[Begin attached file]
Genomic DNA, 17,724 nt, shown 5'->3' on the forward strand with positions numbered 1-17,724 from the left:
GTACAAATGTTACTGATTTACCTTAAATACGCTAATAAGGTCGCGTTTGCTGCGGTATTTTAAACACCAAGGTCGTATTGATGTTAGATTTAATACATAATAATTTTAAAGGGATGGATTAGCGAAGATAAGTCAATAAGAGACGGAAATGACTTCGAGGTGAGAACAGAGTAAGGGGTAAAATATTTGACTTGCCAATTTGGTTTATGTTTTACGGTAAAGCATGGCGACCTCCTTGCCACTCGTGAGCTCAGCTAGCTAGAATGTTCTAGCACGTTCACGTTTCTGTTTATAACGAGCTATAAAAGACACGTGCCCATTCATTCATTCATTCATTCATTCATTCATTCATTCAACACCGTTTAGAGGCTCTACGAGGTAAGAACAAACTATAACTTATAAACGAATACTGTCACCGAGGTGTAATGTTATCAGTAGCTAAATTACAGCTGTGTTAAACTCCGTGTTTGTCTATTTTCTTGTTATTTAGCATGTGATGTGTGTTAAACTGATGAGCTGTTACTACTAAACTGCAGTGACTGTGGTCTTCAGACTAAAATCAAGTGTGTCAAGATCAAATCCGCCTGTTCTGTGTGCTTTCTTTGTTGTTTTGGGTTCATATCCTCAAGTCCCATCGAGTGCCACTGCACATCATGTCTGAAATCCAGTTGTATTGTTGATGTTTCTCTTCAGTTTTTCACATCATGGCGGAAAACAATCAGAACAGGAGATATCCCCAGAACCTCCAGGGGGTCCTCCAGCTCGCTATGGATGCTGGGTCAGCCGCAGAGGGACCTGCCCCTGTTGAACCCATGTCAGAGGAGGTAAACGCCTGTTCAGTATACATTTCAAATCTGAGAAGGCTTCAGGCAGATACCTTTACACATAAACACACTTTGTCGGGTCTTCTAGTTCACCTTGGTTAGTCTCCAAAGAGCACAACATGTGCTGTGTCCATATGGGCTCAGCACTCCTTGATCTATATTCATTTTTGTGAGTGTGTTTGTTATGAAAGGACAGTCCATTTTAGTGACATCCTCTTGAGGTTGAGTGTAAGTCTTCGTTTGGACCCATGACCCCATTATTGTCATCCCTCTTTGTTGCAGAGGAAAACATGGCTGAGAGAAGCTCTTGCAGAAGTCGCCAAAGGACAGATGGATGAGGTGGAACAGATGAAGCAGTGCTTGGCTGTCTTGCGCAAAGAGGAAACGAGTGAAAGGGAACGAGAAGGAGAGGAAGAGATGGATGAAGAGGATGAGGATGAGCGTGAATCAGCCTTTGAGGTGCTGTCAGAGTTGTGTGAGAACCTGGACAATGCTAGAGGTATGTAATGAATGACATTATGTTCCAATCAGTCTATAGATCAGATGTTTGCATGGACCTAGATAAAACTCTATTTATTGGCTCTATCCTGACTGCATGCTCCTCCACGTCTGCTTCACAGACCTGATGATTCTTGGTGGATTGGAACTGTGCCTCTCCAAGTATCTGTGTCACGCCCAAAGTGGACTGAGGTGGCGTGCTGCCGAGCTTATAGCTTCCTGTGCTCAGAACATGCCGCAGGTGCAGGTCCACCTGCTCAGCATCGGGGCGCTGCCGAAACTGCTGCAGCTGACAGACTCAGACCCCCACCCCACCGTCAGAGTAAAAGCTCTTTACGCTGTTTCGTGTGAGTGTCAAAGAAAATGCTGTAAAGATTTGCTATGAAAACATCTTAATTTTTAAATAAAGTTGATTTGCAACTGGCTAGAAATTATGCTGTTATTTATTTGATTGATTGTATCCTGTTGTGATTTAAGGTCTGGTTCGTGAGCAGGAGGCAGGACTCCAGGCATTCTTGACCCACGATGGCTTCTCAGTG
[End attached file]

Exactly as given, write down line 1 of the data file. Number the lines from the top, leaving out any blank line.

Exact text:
Genomic DNA, 17,724 nt, shown 5'->3' on the forward strand with positions numbered 1-17,724 from the left: